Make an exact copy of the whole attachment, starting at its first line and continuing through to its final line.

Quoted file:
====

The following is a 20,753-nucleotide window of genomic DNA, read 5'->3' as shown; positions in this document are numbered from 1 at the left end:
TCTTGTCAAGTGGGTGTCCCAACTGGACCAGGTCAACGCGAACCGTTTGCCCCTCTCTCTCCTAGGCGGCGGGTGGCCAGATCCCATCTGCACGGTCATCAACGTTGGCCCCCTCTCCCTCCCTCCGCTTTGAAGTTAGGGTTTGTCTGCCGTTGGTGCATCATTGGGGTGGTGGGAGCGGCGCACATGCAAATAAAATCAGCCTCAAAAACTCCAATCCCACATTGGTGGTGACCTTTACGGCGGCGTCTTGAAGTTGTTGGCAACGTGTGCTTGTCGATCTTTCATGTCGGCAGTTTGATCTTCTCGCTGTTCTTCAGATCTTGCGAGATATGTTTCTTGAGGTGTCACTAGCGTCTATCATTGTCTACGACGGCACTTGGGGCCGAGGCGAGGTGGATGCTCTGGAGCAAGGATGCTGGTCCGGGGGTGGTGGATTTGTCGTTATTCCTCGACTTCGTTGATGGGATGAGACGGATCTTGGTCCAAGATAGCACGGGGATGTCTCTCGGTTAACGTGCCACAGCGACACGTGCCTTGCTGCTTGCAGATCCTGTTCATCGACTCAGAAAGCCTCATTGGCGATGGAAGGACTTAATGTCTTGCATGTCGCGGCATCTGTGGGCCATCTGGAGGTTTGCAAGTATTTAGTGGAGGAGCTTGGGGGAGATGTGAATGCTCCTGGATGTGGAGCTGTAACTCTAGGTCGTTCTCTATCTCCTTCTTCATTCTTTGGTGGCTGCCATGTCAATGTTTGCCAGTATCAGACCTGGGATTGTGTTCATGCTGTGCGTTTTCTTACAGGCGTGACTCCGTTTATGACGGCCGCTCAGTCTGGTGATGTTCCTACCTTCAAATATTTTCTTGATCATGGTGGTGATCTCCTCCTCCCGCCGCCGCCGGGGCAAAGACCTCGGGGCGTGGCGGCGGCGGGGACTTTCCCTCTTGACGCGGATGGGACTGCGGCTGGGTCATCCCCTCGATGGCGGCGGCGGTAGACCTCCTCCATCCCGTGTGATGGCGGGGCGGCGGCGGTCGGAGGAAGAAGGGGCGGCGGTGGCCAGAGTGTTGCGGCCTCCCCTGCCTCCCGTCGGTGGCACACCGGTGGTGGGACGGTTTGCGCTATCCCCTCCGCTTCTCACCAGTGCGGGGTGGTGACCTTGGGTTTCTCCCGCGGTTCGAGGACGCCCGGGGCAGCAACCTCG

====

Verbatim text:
The following is a 20,753-nucleotide window of genomic DNA, read 5'->3' as shown; positions in this document are numbered from 1 at the left end:
TCTTGTCAAGTGGGTGTCCCAACTGGACCAGGTCAACGCGAACCGTTTGCCCCTCTCTCTCCTAGGCGGCGGGTGGCCAGATCCCATCTGCACGGTCATCAACGTTGGCCCCCTCTCCCTCCCTCCGCTTTGAAGTTAGGGTTTGTCTGCCGTTGGTGCATCATTGGGGTGGTGGGAGCGGCGCACATGCAAATAAAATCAGCCTCAAAAACTCCAATCCCACATTGGTGGTGACCTTTACGGCGGCGTCTTGAAGTTGTTGGCAACGTGTGCTTGTCGATCTTTCATGTCGGCAGTTTGATCTTCTCGCTGTTCTTCAGATCTTGCGAGATATGTTTCTTGAGGTGTCACTAGCGTCTATCATTGTCTACGACGGCACTTGGGGCCGAGGCGAGGTGGATGCTCTGGAGCAAGGATGCTGGTCCGGGGGTGGTGGATTTGTCGTTATTCCTCGACTTCGTTGATGGGATGAGACGGATCTTGGTCCAAGATAGCACGGGGATGTCTCTCGGTTAACGTGCCACAGCGACACGTGCCTTGCTGCTTGCAGATCCTGTTCATCGACTCAGAAAGCCTCATTGGCGATGGAAGGACTTAATGTCTTGCATGTCGCGGCATCTGTGGGCCATCTGGAGGTTTGCAAGTATTTAGTGGAGGAGCTTGGGGGAGATGTGAATGCTCCTGGATGTGGAGCTGTAACTCTAGGTCGTTCTCTATCTCCTTCTTCATTCTTTGGTGGCTGCCATGTCAATGTTTGCCAGTATCAGACCTGGGATTGTGTTCATGCTGTGCGTTTTCTTACAGGCGTGACTCCGTTTATGACGGCCGCTCAGTCTGGTGATGTTCCTACCTTCAAATATTTTCTTGATCATGGTGGTGATCTCCTCCTCCCGCCGCCGCCGGGGCAAAGACCTCGGGGCGTGGCGGCGGCGGGGACTTTCCCTCTTGACGCGGATGGGACTGCGGCTGGGTCATCCCCTCGATGGCGGCGGCGGTAGACCTCCTCCATCCCGTGTGATGGCGGGGCGGCGGCGGTCGGAGGAAGAAGGGGCGGCGGTGGCCAGAGTGTTGCGGCCTCCCCTGCCTCCCGTCGGTGGCACACCGGTGGTGGGACGGTTTGCGCTATCCCCTCCGCTTCTCACCAGTGCGGGGTGGTGACCTTGGGTTTCTCCCGCGGTTCGAGGACGCCCGGGGCAGCAACCTCG